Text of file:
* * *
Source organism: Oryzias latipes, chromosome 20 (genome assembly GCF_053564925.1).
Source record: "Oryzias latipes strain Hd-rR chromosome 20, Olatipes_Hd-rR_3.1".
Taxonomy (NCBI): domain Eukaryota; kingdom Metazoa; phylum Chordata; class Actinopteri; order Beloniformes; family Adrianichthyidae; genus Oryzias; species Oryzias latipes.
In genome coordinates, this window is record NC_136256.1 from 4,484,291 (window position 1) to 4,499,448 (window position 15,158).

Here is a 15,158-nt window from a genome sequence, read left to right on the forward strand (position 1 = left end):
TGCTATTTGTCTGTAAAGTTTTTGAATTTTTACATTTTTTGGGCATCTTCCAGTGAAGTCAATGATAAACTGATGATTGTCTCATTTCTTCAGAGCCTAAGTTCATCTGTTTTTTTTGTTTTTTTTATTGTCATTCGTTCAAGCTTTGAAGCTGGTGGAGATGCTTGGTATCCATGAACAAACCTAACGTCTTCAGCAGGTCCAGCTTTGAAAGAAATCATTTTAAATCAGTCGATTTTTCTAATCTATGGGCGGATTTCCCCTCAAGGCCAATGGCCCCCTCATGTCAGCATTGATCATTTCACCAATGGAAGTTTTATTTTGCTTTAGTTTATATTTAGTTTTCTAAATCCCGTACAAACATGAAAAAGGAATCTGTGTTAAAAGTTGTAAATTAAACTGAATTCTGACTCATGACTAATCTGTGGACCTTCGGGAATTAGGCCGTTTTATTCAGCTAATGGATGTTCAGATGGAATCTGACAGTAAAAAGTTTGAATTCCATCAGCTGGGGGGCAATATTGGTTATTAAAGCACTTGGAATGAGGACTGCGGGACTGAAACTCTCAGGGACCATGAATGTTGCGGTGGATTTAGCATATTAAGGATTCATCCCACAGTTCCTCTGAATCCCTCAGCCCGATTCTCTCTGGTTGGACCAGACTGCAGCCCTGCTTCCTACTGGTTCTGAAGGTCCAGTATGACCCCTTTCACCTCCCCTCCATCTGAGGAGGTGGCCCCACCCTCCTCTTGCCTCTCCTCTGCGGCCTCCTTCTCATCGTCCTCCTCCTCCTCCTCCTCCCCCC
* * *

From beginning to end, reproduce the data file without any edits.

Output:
Source organism: Oryzias latipes, chromosome 20 (genome assembly GCF_053564925.1).
Source record: "Oryzias latipes strain Hd-rR chromosome 20, Olatipes_Hd-rR_3.1".
Taxonomy (NCBI): domain Eukaryota; kingdom Metazoa; phylum Chordata; class Actinopteri; order Beloniformes; family Adrianichthyidae; genus Oryzias; species Oryzias latipes.
In genome coordinates, this window is record NC_136256.1 from 4,484,291 (window position 1) to 4,499,448 (window position 15,158).

Here is a 15,158-nt window from a genome sequence, read left to right on the forward strand (position 1 = left end):
TGCTATTTGTCTGTAAAGTTTTTGAATTTTTACATTTTTTGGGCATCTTCCAGTGAAGTCAATGATAAACTGATGATTGTCTCATTTCTTCAGAGCCTAAGTTCATCTGTTTTTTTTGTTTTTTTTATTGTCATTCGTTCAAGCTTTGAAGCTGGTGGAGATGCTTGGTATCCATGAACAAACCTAACGTCTTCAGCAGGTCCAGCTTTGAAAGAAATCATTTTAAATCAGTCGATTTTTCTAATCTATGGGCGGATTTCCCCTCAAGGCCAATGGCCCCCTCATGTCAGCATTGATCATTTCACCAATGGAAGTTTTATTTTGCTTTAGTTTATATTTAGTTTTCTAAATCCCGTACAAACATGAAAAAGGAATCTGTGTTAAAAGTTGTAAATTAAACTGAATTCTGACTCATGACTAATCTGTGGACCTTCGGGAATTAGGCCGTTTTATTCAGCTAATGGATGTTCAGATGGAATCTGACAGTAAAAAGTTTGAATTCCATCAGCTGGGGGGCAATATTGGTTATTAAAGCACTTGGAATGAGGACTGCGGGACTGAAACTCTCAGGGACCATGAATGTTGCGGTGGATTTAGCATATTAAGGATTCATCCCACAGTTCCTCTGAATCCCTCAGCCCGATTCTCTCTGGTTGGACCAGACTGCAGCCCTGCTTCCTACTGGTTCTGAAGGTCCAGTATGACCCCTTTCACCTCCCCTCCATCTGAGGAGGTGGCCCCACCCTCCTCTTGCCTCTCCTCTGCGGCCTCCTTCTCATCGTCCTCCTCCTCCTCCTCCTCCCCCC